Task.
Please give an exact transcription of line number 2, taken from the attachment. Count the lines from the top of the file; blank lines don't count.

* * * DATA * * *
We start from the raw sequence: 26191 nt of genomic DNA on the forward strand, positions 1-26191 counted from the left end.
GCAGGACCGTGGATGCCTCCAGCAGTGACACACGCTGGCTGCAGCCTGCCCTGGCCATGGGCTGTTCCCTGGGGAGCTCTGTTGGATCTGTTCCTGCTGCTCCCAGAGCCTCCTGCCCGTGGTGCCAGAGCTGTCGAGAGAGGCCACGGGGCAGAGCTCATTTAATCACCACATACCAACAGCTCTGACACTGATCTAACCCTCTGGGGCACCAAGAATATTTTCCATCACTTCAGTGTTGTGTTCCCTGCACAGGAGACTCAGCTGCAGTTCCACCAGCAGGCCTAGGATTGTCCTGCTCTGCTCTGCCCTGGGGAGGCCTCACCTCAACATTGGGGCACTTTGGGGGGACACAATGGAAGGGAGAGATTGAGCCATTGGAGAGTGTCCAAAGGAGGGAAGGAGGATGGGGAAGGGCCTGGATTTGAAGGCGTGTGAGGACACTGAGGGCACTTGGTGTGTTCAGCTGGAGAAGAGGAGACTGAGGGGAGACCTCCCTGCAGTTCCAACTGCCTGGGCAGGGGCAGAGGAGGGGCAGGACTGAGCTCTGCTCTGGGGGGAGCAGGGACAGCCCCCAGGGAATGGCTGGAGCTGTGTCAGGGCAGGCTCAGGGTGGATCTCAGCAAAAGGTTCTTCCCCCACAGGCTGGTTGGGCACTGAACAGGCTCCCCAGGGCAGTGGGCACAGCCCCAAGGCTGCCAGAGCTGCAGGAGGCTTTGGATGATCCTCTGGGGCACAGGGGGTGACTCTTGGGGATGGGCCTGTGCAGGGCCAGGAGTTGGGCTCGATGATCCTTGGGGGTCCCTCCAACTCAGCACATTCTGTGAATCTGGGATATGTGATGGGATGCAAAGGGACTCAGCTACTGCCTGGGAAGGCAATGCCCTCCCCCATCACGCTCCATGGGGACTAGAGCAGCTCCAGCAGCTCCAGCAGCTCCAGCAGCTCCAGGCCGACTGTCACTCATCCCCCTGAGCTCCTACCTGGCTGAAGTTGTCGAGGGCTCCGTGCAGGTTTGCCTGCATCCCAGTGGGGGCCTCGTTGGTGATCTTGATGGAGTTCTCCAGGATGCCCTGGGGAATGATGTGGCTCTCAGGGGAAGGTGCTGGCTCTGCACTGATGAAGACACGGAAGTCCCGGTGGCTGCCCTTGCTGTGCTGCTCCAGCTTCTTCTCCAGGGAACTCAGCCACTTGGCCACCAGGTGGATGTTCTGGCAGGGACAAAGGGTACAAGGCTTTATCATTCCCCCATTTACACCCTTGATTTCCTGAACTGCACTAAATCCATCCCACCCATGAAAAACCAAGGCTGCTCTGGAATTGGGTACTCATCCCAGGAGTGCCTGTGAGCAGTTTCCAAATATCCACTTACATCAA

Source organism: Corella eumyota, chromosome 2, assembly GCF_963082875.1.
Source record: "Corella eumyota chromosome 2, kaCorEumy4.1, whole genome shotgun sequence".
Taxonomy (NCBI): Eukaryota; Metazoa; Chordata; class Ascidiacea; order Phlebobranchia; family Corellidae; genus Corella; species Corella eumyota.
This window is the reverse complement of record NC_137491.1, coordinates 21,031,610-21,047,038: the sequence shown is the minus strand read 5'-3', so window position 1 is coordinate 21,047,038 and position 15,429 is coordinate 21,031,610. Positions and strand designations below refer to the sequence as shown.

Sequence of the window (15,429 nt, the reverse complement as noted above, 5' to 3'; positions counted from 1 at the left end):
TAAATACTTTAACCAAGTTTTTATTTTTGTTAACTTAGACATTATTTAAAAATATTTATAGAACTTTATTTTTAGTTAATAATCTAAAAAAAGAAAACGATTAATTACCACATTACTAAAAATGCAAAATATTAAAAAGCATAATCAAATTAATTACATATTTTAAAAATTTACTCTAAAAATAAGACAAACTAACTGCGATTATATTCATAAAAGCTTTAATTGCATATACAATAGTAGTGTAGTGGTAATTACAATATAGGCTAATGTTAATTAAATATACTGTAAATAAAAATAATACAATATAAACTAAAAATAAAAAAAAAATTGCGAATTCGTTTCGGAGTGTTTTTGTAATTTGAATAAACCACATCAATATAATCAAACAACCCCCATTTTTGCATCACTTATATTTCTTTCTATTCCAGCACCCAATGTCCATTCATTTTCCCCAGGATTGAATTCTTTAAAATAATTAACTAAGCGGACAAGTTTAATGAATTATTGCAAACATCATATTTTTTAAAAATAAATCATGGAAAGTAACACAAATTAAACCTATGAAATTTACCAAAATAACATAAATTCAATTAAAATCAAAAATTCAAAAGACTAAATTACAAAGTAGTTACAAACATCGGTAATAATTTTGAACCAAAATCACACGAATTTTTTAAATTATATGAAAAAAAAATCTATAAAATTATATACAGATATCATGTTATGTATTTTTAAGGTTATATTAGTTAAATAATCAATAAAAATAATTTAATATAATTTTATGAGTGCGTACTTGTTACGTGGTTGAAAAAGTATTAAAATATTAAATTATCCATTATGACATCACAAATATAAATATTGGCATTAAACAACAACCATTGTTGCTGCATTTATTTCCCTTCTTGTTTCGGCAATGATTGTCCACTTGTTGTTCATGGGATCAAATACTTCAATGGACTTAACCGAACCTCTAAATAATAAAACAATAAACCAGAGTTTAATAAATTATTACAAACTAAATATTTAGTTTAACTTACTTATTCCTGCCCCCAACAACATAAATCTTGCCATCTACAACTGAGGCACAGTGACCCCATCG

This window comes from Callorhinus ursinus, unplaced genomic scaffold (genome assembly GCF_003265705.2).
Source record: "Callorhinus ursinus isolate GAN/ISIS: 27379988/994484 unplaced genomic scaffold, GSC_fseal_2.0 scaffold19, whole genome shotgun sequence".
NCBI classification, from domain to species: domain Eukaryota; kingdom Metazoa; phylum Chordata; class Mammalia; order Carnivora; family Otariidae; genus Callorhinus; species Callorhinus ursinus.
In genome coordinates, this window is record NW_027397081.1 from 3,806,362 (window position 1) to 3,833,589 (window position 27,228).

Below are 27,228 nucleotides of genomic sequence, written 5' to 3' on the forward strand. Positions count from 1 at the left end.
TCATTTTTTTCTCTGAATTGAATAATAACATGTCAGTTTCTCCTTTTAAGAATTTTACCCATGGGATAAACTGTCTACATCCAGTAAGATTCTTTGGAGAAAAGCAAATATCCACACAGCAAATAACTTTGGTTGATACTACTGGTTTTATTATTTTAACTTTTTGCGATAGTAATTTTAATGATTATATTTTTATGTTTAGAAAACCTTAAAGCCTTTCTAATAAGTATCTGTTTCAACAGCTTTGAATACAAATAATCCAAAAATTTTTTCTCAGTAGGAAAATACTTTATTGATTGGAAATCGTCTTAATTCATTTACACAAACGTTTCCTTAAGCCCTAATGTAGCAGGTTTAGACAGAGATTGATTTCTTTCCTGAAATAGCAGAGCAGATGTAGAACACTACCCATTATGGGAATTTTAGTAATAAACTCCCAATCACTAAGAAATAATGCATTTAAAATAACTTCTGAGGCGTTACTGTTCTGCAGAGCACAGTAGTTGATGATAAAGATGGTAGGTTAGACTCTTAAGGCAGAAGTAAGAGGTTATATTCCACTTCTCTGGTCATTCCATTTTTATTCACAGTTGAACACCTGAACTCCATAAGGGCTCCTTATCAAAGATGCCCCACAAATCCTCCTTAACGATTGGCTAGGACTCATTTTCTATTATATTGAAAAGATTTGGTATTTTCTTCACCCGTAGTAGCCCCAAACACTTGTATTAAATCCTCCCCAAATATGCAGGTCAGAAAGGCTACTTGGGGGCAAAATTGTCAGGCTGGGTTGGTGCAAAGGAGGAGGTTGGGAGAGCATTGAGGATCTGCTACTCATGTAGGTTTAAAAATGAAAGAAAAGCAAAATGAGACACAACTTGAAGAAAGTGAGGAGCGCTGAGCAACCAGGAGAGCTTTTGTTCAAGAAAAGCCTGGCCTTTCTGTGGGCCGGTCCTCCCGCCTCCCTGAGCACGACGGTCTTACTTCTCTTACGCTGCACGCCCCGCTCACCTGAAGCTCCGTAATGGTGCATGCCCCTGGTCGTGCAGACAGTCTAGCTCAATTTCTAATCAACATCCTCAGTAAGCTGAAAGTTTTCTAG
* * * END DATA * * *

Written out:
GCAGGACCGTGGATGCCTCCAGCAGTGACACACGCTGGCTGCAGCCTGCCCTGGCCATGGGCTGTTCCCTGGGGAGCTCTGTTGGATCTGTTCCTGCTGCTCCCAGAGCCTCCTGCCCGTGGTGCCAGAGCTGTCGAGAGAGGCCACGGGGCAGAGCTCATTTAATCACCACATACCAACAGCTCTGACACTGATCTAACCCTCTGGGGCACCAAGAATATTTTCCATCACTTCAGTGTTGTGTTCCCTGCACAGGAGACTCAGCTGCAGTTCCACCAGCAGGCCTAGGATTGTCCTGCTCTGCTCTGCCCTGGGGAGGCCTCACCTCAACATTGGGGCACTTTGGGGGGACACAATGGAAGGGAGAGATTGAGCCATTGGAGAGTGTCCAAAGGAGGGAAGGAGGATGGGGAAGGGCCTGGATTTGAAGGCGTGTGAGGACACTGAGGGCACTTGGTGTGTTCAGCTGGAGAAGAGGAGACTGAGGGGAGACCTCCCTGCAGTTCCAACTGCCTGGGCAGGGGCAGAGGAGGGGCAGGACTGAGCTCTGCTCTGGGGGGAGCAGGGACAGCCCCCAGGGAATGGCTGGAGCTGTGTCAGGGCAGGCTCAGGGTGGATCTCAGCAAAAGGTTCTTCCCCCACAGGCTGGTTGGGCACTGAACAGGCTCCCCAGGGCAGTGGGCACAGCCCCAAGGCTGCCAGAGCTGCAGGAGGCTTTGGATGATCCTCTGGGGCACAGGGGGTGACTCTTGGGGATGGGCCTGTGCAGGGCCAGGAGTTGGGCTCGATGATCCTTGGGGGTCCCTCCAACTCAGCACATTCTGTGAATCTGGGATATGTGATGGGATGCAAAGGGACTCAGCTACTGCCTGGGAAGGCAATGCCCTCCCCCATCACGCTCCATGGGGACTAGAGCAGCTCCAGCAGCTCCAGCAGCTCCAGCAGCTCCAGGCCGACTGTCACTCATCCCCCTGAGCTCCTACCTGGCTGAAGTTGTCGAGGGCTCCGTGCAGGTTTGCCTGCATCCCAGTGGGGGCCTCGTTGGTGATCTTGATGGAGTTCTCCAGGATGCCCTGGGGAATGATGTGGCTCTCAGGGGAAGGTGCTGGCTCTGCACTGATGAAGACACGGAAGTCCCGGTGGCTGCCCTTGCTGTGCTGCTCCAGCTTCTTCTCCAGGGAACTCAGCCACTTGGCCACCAGGTGGATGTTCTGGCAGGGACAAAGGGTACAAGGCTTTATCATTCCCCCATTTACACCCTTGATTTCCTGAACTGCACTAAATCCATCCCACCCATGAAAAACCAAGGCTGCTCTGGAATTGGGTACTCATCCCAGGAGTGCCTGTGAGCAGTTTCCAAATATCCACTTACATCAA